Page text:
Fat of the Land

Fat of the Land

[XL/Warner Bros.]
Rating: 7.9
Is it rock or is it techno? Rock, techno, rock, techno...? It doesn't much matter since The Fat of the Land has sold, at last count, 9,435,506,204 CDs over the last two months. In fact, it's sold so many albums so quickly that it really doesn't matter whether it's good or it sucks. The masses have spoken unilaterally and have thinned out their wallets in the process.

Whether or not you like the Prodigy's latest release also doesn't matter, because wherever you turn, the Prodigy are in your way. The covers of Rolling Stone, Spin and CMJ, among others. On MTV. On the radio, in most markets. On Lollapalooza. And now, most importantly, on Pitchfork, media outlet of the gods. It doesn't suck (the album, I mean), but it's not great either, no matter what other know-it-alls tell you.

Neither as fresh as Music for the Jilted Generation, nor as camp as The Experience, Fat of the Land offers some interesting sounds (the product of the prodigious Liam Howlett) and a decent variety of them. "Diesel Power," featuring Dr. Octagon's Kool Keith, is modern hip-hop dressed in techno's trappings. It works. Its monolithic bass beat pushes the song forward with an industrial mentality played at an R&B pace. And seeing this track lined up with other mediacentric favorites ("Firestarter," "Breathe") is good in an "I feel better about listening to and reviewing this album" kind of way.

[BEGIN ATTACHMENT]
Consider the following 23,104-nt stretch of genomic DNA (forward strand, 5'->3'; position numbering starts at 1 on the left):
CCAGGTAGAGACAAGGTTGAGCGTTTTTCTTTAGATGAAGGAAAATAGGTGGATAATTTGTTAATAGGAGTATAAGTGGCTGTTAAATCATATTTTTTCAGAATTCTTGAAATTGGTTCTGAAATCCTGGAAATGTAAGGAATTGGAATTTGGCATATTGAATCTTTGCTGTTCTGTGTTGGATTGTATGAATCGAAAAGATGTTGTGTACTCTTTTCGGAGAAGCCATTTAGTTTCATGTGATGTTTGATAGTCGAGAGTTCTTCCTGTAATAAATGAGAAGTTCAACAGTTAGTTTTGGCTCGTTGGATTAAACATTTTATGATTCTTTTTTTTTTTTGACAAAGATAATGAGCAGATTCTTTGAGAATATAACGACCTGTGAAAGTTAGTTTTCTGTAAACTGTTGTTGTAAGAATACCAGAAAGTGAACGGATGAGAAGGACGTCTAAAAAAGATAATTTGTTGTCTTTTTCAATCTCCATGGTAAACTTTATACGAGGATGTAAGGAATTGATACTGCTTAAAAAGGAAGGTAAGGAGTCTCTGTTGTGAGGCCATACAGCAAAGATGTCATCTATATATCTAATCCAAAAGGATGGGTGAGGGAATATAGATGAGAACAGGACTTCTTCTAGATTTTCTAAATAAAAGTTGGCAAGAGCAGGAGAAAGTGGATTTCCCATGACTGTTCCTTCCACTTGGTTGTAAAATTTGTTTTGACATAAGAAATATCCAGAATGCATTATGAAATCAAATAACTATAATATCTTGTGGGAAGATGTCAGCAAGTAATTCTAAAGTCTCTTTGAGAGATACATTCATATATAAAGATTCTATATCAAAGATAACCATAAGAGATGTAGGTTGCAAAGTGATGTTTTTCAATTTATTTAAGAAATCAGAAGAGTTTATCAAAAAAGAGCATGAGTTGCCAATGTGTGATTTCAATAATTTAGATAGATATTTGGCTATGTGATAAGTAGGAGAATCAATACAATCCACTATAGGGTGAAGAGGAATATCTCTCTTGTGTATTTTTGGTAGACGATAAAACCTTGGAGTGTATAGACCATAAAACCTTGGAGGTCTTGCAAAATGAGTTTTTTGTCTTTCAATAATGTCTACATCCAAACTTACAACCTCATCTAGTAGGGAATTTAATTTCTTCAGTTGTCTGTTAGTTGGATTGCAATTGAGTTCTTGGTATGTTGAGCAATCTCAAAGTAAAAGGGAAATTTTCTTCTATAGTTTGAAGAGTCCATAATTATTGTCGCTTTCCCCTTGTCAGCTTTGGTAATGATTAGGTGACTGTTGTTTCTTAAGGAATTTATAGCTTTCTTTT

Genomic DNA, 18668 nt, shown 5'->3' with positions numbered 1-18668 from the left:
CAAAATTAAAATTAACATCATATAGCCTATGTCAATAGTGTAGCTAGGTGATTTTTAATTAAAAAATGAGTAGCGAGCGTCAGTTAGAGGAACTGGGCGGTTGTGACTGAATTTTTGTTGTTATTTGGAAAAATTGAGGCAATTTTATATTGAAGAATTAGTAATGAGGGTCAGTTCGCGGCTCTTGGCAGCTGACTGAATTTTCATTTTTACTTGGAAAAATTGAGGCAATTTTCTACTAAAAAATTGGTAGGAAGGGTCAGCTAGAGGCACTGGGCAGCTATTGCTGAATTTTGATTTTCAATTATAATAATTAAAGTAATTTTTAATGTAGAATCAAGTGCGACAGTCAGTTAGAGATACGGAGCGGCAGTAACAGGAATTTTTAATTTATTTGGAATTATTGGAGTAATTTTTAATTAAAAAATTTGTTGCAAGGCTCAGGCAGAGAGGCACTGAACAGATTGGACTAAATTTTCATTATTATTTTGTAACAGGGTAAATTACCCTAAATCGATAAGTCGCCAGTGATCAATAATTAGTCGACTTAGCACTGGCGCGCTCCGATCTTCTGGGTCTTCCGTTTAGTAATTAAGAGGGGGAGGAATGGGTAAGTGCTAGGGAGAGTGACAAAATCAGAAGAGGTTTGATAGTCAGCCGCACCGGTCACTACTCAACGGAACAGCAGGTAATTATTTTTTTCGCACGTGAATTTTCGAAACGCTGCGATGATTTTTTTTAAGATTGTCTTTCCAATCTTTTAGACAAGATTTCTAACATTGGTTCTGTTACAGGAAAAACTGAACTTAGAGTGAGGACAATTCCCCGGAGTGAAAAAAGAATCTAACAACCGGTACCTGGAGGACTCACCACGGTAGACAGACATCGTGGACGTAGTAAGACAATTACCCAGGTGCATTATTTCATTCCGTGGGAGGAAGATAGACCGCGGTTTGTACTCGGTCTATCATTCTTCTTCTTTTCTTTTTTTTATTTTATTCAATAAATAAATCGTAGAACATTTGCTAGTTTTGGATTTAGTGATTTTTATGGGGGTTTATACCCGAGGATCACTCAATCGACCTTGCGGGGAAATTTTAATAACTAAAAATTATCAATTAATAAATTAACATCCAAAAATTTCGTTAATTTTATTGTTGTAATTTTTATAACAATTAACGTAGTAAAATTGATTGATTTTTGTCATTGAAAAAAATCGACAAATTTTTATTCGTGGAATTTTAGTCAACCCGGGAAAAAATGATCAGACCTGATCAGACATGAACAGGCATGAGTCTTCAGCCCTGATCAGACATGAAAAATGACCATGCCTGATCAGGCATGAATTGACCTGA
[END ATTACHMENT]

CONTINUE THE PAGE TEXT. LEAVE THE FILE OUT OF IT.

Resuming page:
Despite an effort to mix-and-match musical styles (which I applaud), "Serial Thrilla," an attempted crossover hybrid of punk rock and dance music, feels forced, generic and a little weak. Its leap into rock-oriented techno is more successfully accomplished elsewhere on Fat of the Land. The tune that makes buying the whole shabang legit, though, is "Climbatize." A solid, kick-ass instrumental superstar, it's the best sounding track by far, clicking on levels of rhythm and tone found nowhere else on the release. (Hint: use the headphones.)

They may be the bad boys of "hardcore" techno but they now run the risk of falling victim to their own enormous success. After seven years of raving, cosmetic make-overs and bad dye jobs, they've been dubiously crowned kings of popular music by the press and the album/concert ticket buying public. It's a hard position to attain, harder yet to maintain. Look at Madonna today: pop queen of the late 80s. Liam Howlett went and turned down an offer to produce her next album (whap!). What they do next time around will determine whether or not they remain on the throne.

- Jim Lewis, December 31, 1999